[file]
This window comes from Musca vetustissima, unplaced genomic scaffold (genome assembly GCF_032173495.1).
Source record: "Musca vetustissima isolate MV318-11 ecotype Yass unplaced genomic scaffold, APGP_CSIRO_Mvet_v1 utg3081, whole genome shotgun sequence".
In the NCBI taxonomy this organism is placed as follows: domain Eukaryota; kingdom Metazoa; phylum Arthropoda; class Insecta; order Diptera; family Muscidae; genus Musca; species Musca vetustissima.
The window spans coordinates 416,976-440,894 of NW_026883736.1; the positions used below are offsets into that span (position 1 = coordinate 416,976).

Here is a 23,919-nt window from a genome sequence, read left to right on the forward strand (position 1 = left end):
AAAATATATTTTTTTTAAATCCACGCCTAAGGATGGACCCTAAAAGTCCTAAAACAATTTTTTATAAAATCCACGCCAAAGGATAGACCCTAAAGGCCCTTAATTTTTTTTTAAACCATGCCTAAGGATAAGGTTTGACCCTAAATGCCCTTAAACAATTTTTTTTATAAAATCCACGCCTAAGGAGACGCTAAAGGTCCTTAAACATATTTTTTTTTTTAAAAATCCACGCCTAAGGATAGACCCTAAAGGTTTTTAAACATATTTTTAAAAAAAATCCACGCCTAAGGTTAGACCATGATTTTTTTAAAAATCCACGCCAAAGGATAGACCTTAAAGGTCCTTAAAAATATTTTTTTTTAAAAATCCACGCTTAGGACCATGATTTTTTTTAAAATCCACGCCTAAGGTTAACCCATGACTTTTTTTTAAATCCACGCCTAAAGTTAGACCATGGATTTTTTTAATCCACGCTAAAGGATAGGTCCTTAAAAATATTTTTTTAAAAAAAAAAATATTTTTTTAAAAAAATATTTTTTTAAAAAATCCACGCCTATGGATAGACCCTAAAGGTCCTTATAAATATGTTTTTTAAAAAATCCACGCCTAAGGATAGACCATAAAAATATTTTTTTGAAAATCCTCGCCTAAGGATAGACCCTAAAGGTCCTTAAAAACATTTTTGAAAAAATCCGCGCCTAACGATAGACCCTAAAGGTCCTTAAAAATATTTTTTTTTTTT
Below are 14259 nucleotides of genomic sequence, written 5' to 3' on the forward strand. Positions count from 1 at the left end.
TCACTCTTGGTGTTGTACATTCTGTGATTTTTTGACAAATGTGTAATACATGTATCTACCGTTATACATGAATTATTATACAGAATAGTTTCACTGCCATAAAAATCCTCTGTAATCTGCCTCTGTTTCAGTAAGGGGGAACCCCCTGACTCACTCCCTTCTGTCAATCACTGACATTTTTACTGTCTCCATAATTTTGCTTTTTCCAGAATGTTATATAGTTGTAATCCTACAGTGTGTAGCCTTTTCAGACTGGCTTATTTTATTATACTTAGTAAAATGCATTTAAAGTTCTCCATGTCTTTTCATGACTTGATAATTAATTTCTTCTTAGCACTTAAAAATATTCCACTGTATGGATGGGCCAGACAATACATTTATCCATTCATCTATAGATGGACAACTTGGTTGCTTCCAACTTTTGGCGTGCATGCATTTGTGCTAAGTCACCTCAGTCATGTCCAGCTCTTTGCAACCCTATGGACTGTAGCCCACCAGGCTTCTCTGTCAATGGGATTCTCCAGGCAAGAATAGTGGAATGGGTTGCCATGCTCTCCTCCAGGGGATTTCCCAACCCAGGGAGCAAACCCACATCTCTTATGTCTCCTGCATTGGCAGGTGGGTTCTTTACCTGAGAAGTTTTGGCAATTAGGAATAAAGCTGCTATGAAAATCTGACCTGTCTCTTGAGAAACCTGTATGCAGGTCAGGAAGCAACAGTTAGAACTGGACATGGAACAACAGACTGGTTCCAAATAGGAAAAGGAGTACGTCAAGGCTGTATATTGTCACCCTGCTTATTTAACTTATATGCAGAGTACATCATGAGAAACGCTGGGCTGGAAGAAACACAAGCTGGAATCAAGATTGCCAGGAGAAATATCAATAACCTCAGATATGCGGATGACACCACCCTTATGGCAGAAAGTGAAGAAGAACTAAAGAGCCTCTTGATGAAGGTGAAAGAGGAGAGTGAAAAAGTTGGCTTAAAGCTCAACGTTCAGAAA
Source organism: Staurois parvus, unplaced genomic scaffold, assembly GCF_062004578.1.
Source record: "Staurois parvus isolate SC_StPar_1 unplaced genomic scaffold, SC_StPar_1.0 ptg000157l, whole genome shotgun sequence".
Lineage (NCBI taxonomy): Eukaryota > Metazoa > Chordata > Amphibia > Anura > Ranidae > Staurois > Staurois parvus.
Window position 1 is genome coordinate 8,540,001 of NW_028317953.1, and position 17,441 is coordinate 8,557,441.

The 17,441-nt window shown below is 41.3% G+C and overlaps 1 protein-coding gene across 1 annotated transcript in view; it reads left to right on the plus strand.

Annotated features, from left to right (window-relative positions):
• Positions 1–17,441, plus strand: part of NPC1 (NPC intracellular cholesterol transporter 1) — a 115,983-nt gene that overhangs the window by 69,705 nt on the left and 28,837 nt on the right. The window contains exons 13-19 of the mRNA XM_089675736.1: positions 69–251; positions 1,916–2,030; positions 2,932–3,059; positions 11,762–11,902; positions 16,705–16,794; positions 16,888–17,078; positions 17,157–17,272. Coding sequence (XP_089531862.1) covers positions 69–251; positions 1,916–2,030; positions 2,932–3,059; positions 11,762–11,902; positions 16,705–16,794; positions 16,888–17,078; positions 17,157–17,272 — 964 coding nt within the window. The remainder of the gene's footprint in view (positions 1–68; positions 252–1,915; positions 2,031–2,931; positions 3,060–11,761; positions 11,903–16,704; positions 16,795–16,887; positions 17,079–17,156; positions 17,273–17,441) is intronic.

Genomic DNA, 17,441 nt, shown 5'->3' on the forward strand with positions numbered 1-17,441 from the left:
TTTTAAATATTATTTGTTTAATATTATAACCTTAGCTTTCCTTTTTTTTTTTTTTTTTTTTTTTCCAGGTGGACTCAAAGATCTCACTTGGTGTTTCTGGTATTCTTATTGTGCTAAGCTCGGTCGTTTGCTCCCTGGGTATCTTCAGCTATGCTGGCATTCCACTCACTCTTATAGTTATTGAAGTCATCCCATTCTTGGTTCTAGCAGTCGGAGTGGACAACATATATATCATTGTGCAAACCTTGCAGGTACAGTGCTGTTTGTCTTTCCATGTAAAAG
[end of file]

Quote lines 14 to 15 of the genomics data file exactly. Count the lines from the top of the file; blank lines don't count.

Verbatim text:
Annotated features, from left to right (window-relative positions):
• Positions 1–17,441, plus strand: part of NPC1 (NPC intracellular cholesterol transporter 1) — a 115,983-nt gene that overhangs the window by 69,705 nt on the left and 28,837 nt on the right. The window contains exons 13-19 of the mRNA XM_089675736.1: positions 69–251; positions 1,916–2,030; positions 2,932–3,059; positions 11,762–11,902; positions 16,705–16,794; positions 16,888–17,078; positions 17,157–17,272. Coding sequence (XP_089531862.1) covers positions 69–251; positions 1,916–2,030; positions 2,932–3,059; positions 11,762–11,902; positions 16,705–16,794; positions 16,888–17,078; positions 17,157–17,272 — 964 coding nt within the window. The remainder of the gene's footprint in view (positions 1–68; positions 252–1,915; positions 2,031–2,931; positions 3,060–11,761; positions 11,903–16,704; positions 16,795–16,887; positions 17,079–17,156; positions 17,273–17,441) is intronic.